Before the start of classes, see if you can get an advanced class schedule. Consider the timing and distance between classes—again from the point of view of the demands placed on your student.
Finally at least a year before your son or daughter graduates, begin planning an “exit strategy” in consultation with the school’s careers office and other college staff familiar with your now-adult child.
With the right planning and support, college can be a great environment for young adults on the autism spectrum. I hope your son or daughter has as much fun as I did.
Here are some additional resources:
1. The Autism Speaks’ Transition Toolkit, particularly the section on Post-Secondary Educational Opportunities.
2. The TEACCH Autism Program of the University of North Carolina-Chapel Hill.
3. Preparing Students with Autism for College, and Preparing Colleges for Students with Autism, Hurewitz and Berger (2008).
4. Supporting More Able Students on the Autism Spectrum: College and Beyond Journal of Autism and Developmental Disorders VanBergeijk, Klin and Volkmar (2008).
5. The [UK] National Autism Society’s Guidelines for Student Mentors.
Got more Questions? Please email us at email@example.com.
In a single generation, autism has become one of the most common developmental disabilities, affecting an estimated 1.5 million Americans. With so many children diagnosed in the 1990s, over the next decade, hundreds of thousands of them will reach adulthood. How do we handle the upcoming needs of the adult autism community?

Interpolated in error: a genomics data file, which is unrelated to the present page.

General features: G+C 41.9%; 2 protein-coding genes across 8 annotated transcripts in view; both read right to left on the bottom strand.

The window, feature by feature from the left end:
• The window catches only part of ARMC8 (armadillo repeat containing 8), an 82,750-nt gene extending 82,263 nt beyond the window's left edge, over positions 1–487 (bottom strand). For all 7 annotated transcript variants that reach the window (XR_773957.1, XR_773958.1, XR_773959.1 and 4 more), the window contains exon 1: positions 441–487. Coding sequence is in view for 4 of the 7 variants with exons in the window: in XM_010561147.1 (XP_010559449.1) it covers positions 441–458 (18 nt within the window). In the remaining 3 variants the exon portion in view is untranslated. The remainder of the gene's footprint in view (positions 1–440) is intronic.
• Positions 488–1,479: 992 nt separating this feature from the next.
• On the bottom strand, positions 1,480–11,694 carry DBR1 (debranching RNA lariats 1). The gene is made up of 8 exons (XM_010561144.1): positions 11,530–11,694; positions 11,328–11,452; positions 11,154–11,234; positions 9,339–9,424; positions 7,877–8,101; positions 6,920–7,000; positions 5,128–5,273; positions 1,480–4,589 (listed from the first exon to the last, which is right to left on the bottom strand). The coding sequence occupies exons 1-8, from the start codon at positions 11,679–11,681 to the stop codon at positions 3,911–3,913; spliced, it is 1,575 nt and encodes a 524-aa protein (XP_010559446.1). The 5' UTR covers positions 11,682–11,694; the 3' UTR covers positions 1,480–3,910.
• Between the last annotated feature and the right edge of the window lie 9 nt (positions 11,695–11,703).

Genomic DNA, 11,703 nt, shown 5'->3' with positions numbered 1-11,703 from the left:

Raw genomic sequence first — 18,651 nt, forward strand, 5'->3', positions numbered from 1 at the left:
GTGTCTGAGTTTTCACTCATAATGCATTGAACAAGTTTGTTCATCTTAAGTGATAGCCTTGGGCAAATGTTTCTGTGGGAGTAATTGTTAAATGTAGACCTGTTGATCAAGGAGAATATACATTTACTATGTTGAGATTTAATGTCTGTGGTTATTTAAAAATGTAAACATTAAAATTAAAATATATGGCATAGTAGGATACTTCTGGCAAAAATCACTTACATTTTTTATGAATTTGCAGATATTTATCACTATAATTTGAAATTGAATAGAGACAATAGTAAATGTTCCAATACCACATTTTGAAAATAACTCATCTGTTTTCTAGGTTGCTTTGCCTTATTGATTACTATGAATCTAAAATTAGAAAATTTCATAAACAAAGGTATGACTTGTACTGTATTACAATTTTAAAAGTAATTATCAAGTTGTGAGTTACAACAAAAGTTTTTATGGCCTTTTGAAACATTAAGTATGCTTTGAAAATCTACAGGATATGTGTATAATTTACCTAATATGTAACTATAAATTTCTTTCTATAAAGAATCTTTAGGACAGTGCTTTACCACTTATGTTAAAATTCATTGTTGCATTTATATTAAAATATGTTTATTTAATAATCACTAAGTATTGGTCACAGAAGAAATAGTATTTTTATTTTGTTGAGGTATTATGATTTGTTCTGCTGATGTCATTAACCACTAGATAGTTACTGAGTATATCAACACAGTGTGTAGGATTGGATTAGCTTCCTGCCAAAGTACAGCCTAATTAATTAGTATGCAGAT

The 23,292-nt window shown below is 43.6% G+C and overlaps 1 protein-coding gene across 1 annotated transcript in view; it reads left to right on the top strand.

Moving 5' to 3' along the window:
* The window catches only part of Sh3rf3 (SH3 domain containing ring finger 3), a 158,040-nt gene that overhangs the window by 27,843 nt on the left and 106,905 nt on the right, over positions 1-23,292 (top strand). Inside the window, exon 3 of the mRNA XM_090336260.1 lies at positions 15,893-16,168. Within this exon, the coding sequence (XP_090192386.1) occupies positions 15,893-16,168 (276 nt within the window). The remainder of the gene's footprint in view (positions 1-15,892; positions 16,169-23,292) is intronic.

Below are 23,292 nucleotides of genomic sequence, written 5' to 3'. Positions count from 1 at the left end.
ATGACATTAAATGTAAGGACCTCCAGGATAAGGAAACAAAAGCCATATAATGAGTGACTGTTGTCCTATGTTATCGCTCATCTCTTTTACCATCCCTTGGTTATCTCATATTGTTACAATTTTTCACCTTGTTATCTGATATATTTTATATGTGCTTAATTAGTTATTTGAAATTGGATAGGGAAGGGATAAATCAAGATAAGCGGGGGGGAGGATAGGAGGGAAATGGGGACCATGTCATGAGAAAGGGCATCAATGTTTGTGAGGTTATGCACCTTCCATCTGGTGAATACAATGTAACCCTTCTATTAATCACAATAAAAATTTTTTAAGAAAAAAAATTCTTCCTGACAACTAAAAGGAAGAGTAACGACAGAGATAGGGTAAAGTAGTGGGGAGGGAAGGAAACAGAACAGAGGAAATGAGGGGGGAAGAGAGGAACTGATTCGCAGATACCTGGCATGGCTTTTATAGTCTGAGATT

On September 7, Congress will begin considering the renewal of the Combating Autism Act of 2006. Signed into law by President George W. Bush, it authorized nearly $1 billion for combating autism spectrum disorders through public awareness and enhanced federal support for research and treatment.
And there’s a lot that we can do from a private sector standpoint as well. To talk about the steps autism advocates recommend, Alison Stewart spoke with Peter Bell, executive vice-president of Autism Speaks, and the father of a teenage son with autism.
For more information, please visit Need To Know on PBS.
This is a blog post by Shelley Ourian, a young woman who participated on the stakeholder panel during the Advancing Futures for Adults with Autism Congressional Briefing last July in Washington, D.C.
It’s been a year since I was invited to participate in the Congressional Briefing sponsored by Advancing Futures for Adults with Autism (AFAA) in Washington, DC last July. I was a part of the Stakeholder Panel, along with a few other individuals living with autism and their family members. Looking back on the whole experience, I felt very humbled to be in the presence of many brave individuals, dedicated to make people more aware of the need for more funded programs for adults living with autism. The moderator, Linda Fiddle, founder of The Daniel Jordan Fiddle Foundation, was such a wonderful addition to the Briefing. It was amazing how she took so much time to get to know all of us individuals and to guide us through the process of advocating for ourselves and for everyone with everyday challenges. If I could something like this all over again, I would do it in a heartbeat!